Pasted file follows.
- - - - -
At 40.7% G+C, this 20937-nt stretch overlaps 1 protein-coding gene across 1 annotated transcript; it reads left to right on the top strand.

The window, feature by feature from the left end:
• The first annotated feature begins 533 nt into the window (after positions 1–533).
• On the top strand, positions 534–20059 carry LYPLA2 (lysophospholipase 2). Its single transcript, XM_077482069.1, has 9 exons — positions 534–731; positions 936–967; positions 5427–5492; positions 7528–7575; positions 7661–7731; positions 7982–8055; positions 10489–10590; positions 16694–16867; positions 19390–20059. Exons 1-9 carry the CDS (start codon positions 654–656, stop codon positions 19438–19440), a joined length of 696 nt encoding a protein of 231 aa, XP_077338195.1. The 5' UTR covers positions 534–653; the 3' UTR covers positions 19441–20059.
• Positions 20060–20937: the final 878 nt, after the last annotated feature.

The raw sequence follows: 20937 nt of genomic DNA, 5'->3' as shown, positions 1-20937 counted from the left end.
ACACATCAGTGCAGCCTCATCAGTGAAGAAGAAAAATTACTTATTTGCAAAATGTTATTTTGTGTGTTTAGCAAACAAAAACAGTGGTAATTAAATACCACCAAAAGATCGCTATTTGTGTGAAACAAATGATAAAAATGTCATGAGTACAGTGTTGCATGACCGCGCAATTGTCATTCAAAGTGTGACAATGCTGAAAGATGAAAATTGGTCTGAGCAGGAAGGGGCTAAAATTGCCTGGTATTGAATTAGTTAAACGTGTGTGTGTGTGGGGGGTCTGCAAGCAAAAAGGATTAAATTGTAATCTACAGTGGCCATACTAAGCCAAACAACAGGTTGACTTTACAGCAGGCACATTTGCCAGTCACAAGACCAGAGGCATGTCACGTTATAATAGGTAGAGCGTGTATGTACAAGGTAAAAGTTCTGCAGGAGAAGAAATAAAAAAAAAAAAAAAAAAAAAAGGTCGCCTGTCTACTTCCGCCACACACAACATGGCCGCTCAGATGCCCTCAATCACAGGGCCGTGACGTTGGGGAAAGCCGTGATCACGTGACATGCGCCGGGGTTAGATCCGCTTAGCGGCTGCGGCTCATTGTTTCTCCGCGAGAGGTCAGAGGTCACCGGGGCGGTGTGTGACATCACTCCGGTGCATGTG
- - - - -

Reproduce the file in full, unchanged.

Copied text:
At 40.7% G+C, this 20937-nt stretch overlaps 1 protein-coding gene across 1 annotated transcript; it reads left to right on the top strand.

The window, feature by feature from the left end:
• The first annotated feature begins 533 nt into the window (after positions 1–533).
• On the top strand, positions 534–20059 carry LYPLA2 (lysophospholipase 2). Its single transcript, XM_077482069.1, has 9 exons — positions 534–731; positions 936–967; positions 5427–5492; positions 7528–7575; positions 7661–7731; positions 7982–8055; positions 10489–10590; positions 16694–16867; positions 19390–20059. Exons 1-9 carry the CDS (start codon positions 654–656, stop codon positions 19438–19440), a joined length of 696 nt encoding a protein of 231 aa, XP_077338195.1. The 5' UTR covers positions 534–653; the 3' UTR covers positions 19441–20059.
• Positions 20060–20937: the final 878 nt, after the last annotated feature.

The raw sequence follows: 20937 nt of genomic DNA, 5'->3' as shown, positions 1-20937 counted from the left end.
ACACATCAGTGCAGCCTCATCAGTGAAGAAGAAAAATTACTTATTTGCAAAATGTTATTTTGTGTGTTTAGCAAACAAAAACAGTGGTAATTAAATACCACCAAAAGATCGCTATTTGTGTGAAACAAATGATAAAAATGTCATGAGTACAGTGTTGCATGACCGCGCAATTGTCATTCAAAGTGTGACAATGCTGAAAGATGAAAATTGGTCTGAGCAGGAAGGGGCTAAAATTGCCTGGTATTGAATTAGTTAAACGTGTGTGTGTGTGGGGGGTCTGCAAGCAAAAAGGATTAAATTGTAATCTACAGTGGCCATACTAAGCCAAACAACAGGTTGACTTTACAGCAGGCACATTTGCCAGTCACAAGACCAGAGGCATGTCACGTTATAATAGGTAGAGCGTGTATGTACAAGGTAAAAGTTCTGCAGGAGAAGAAATAAAAAAAAAAAAAAAAAAAAAAGGTCGCCTGTCTACTTCCGCCACACACAACATGGCCGCTCAGATGCCCTCAATCACAGGGCCGTGACGTTGGGGAAAGCCGTGATCACGTGACATGCGCCGGGGTTAGATCCGCTTAGCGGCTGCGGCTCATTGTTTCTCCGCGAGAGGTCAGAGGTCACCGGGGCGGTGTGTGACATCACTCCGGTGCATGTG